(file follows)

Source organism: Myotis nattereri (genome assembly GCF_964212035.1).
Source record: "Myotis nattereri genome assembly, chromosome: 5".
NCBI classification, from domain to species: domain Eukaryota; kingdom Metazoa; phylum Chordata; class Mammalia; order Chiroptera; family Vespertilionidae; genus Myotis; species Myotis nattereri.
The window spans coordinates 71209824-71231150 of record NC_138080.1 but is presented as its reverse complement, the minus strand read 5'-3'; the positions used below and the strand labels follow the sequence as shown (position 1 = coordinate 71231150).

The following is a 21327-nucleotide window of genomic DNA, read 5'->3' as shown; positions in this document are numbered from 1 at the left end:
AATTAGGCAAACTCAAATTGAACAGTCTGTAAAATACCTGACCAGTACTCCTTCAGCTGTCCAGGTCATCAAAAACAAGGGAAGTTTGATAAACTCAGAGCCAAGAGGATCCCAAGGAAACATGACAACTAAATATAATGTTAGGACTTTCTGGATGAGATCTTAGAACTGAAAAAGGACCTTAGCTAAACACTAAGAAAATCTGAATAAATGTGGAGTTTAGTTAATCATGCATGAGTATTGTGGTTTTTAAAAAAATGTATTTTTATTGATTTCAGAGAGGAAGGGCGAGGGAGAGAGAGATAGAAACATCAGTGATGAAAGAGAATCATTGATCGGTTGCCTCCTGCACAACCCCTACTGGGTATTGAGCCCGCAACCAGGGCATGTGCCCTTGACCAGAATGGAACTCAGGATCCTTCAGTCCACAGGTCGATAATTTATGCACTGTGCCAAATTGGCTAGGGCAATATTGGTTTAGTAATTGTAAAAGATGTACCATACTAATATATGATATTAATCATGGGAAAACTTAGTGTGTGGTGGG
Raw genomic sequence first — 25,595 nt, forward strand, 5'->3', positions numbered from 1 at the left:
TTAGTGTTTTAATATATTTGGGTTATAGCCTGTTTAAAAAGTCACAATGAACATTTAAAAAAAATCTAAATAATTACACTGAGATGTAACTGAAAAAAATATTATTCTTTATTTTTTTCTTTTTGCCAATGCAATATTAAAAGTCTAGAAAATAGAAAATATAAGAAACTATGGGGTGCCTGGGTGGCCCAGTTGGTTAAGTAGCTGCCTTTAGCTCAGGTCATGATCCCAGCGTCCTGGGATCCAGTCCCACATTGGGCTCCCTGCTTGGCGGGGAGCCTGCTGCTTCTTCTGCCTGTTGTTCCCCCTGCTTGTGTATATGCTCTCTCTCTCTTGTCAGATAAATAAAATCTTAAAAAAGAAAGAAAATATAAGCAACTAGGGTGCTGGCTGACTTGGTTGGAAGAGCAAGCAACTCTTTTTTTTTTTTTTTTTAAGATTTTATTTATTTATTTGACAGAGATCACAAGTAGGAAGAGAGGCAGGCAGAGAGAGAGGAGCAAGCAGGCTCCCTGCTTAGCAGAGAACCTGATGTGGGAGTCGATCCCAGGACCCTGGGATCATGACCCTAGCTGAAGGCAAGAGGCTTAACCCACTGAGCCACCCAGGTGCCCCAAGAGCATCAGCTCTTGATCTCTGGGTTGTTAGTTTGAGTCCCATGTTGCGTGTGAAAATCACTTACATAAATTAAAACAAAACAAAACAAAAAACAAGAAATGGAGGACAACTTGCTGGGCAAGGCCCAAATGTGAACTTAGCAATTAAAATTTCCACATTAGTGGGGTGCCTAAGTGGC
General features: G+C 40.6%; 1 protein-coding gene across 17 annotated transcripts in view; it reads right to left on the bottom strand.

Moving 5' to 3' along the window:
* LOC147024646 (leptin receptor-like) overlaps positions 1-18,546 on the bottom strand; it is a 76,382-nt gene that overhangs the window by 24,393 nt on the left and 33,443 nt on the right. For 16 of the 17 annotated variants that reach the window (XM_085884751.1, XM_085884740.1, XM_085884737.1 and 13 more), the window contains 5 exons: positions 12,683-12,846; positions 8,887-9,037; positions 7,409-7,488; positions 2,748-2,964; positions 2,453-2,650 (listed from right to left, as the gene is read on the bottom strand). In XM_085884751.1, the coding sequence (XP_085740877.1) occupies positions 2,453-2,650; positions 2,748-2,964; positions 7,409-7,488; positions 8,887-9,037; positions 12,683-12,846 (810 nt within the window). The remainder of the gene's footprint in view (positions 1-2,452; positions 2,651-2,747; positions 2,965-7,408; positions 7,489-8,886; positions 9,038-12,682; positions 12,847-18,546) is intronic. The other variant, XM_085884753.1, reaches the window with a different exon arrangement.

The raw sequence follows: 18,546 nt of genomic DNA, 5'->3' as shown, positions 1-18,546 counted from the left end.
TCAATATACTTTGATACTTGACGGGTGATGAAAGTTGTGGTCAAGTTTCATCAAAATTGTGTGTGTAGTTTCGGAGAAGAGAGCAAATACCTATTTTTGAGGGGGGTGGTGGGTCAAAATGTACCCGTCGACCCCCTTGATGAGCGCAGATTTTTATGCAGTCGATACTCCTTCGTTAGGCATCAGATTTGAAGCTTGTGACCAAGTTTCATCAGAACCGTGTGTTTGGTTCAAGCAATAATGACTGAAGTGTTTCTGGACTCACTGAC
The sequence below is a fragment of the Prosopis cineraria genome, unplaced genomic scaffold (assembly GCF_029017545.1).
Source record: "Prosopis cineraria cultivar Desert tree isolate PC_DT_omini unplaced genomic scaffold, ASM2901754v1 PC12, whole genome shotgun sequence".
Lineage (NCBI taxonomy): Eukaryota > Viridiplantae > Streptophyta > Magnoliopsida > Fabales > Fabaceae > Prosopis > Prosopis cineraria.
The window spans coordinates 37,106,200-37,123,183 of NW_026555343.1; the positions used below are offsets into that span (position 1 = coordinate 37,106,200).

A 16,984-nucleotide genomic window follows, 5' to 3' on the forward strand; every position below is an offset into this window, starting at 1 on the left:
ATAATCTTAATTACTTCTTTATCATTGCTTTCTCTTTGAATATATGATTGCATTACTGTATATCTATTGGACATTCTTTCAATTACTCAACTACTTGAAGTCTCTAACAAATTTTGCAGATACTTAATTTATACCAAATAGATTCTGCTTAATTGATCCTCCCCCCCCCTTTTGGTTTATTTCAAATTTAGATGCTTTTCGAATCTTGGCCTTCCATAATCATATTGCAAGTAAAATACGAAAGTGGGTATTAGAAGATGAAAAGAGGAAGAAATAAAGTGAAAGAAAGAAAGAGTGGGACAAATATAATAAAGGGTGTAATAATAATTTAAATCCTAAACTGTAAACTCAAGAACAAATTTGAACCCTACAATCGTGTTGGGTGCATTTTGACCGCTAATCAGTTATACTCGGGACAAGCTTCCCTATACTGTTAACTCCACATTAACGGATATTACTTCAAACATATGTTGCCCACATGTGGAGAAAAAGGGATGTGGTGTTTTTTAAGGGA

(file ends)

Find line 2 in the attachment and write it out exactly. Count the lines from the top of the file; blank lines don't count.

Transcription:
Source record: "Myotis nattereri genome assembly, chromosome: 5".